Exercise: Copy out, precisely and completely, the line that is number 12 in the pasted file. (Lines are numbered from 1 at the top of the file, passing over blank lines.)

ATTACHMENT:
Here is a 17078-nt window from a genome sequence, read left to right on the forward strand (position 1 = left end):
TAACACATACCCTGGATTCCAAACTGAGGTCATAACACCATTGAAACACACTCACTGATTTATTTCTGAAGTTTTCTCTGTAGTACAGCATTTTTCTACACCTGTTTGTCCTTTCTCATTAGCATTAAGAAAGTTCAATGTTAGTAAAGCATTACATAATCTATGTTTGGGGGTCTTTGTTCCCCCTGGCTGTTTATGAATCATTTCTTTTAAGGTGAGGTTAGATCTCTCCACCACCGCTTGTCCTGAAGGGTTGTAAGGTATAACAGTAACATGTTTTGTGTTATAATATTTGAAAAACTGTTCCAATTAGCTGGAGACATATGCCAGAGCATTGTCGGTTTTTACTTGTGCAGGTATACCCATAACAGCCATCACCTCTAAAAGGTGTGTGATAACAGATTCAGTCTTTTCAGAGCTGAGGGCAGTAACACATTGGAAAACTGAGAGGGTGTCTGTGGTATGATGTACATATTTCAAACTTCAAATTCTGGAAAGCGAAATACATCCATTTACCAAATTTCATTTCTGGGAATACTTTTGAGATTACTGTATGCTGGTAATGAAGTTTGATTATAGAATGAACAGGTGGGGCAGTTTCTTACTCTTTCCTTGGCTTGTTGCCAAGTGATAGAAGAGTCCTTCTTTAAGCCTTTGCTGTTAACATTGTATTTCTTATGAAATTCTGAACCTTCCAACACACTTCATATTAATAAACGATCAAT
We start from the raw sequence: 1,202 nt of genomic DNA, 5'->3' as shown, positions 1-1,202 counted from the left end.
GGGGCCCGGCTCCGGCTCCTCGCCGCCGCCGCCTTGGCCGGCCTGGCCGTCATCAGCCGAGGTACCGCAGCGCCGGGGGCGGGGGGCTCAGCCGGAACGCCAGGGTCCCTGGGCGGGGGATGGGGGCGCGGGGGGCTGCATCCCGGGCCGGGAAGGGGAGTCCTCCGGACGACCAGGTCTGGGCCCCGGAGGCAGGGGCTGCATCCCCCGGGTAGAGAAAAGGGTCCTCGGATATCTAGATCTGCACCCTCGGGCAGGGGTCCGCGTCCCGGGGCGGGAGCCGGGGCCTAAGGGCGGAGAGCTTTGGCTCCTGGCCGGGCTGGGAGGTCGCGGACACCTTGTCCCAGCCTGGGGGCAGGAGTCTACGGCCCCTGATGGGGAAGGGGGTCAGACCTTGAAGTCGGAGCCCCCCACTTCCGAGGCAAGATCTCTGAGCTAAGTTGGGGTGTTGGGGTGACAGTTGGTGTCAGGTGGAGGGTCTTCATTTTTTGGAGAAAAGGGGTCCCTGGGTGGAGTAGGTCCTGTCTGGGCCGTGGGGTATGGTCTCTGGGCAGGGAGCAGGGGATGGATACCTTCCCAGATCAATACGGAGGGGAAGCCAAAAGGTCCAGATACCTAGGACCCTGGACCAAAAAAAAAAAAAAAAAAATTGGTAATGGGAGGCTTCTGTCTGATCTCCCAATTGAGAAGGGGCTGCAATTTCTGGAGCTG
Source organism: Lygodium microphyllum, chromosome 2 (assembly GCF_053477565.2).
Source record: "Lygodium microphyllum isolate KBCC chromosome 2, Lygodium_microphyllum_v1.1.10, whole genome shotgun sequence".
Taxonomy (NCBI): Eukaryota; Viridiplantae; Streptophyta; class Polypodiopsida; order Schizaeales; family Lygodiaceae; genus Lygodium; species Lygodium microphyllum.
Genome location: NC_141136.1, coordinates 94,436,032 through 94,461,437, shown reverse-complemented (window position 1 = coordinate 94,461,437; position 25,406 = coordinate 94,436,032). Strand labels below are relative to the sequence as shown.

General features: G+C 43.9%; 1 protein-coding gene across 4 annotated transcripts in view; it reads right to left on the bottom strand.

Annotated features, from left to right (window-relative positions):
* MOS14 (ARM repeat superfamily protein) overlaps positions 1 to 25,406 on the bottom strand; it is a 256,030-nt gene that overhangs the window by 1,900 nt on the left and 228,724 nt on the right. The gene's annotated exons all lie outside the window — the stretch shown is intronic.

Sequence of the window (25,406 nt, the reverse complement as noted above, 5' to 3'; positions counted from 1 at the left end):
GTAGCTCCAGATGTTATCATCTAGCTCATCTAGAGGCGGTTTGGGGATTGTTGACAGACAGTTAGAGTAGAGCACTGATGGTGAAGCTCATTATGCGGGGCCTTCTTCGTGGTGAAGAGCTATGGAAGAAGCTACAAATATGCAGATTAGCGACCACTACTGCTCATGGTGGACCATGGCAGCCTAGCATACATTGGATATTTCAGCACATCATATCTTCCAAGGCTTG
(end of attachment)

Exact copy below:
Sequence of the window (25,406 nt, the reverse complement as noted above, 5' to 3'; positions counted from 1 at the left end):